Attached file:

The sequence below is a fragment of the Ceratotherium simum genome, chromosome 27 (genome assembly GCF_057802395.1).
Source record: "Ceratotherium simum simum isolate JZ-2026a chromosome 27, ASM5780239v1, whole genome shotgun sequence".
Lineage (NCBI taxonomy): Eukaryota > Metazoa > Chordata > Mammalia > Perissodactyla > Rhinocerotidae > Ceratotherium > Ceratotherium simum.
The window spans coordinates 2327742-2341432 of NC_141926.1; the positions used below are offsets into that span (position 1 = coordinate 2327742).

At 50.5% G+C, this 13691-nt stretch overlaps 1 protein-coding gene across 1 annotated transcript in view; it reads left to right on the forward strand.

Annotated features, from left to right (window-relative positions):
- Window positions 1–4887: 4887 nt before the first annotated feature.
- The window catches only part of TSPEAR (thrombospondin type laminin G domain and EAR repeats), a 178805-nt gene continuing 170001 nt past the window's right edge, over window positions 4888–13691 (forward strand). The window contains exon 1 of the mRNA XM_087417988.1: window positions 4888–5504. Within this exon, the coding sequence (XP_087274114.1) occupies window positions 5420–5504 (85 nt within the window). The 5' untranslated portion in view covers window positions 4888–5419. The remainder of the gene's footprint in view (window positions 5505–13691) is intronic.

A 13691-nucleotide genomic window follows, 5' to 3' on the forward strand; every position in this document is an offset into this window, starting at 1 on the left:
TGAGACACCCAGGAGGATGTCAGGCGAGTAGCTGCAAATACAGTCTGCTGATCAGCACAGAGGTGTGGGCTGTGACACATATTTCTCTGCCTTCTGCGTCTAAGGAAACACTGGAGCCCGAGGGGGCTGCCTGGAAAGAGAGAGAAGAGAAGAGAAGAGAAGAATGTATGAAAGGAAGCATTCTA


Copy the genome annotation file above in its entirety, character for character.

The sequence below is a fragment of the Ceratotherium simum genome, chromosome 27 (genome assembly GCF_057802395.1).
Source record: "Ceratotherium simum simum isolate JZ-2026a chromosome 27, ASM5780239v1, whole genome shotgun sequence".
Lineage (NCBI taxonomy): Eukaryota > Metazoa > Chordata > Mammalia > Perissodactyla > Rhinocerotidae > Ceratotherium > Ceratotherium simum.
The window spans coordinates 2327742-2341432 of NC_141926.1; the positions used below are offsets into that span (position 1 = coordinate 2327742).

At 50.5% G+C, this 13691-nt stretch overlaps 1 protein-coding gene across 1 annotated transcript in view; it reads left to right on the forward strand.

Annotated features, from left to right (window-relative positions):
- Window positions 1–4887: 4887 nt before the first annotated feature.
- The window catches only part of TSPEAR (thrombospondin type laminin G domain and EAR repeats), a 178805-nt gene continuing 170001 nt past the window's right edge, over window positions 4888–13691 (forward strand). The window contains exon 1 of the mRNA XM_087417988.1: window positions 4888–5504. Within this exon, the coding sequence (XP_087274114.1) occupies window positions 5420–5504 (85 nt within the window). The 5' untranslated portion in view covers window positions 4888–5419. The remainder of the gene's footprint in view (window positions 5505–13691) is intronic.

A 13691-nucleotide genomic window follows, 5' to 3' on the forward strand; every position in this document is an offset into this window, starting at 1 on the left:
TGAGACACCCAGGAGGATGTCAGGCGAGTAGCTGCAAATACAGTCTGCTGATCAGCACAGAGGTGTGGGCTGTGACACATATTTCTCTGCCTTCTGCGTCTAAGGAAACACTGGAGCCCGAGGGGGCTGCCTGGAAAGAGAGAGAAGAGAAGAGAAGAGAAGAATGTATGAAAGGAAGCATTCTA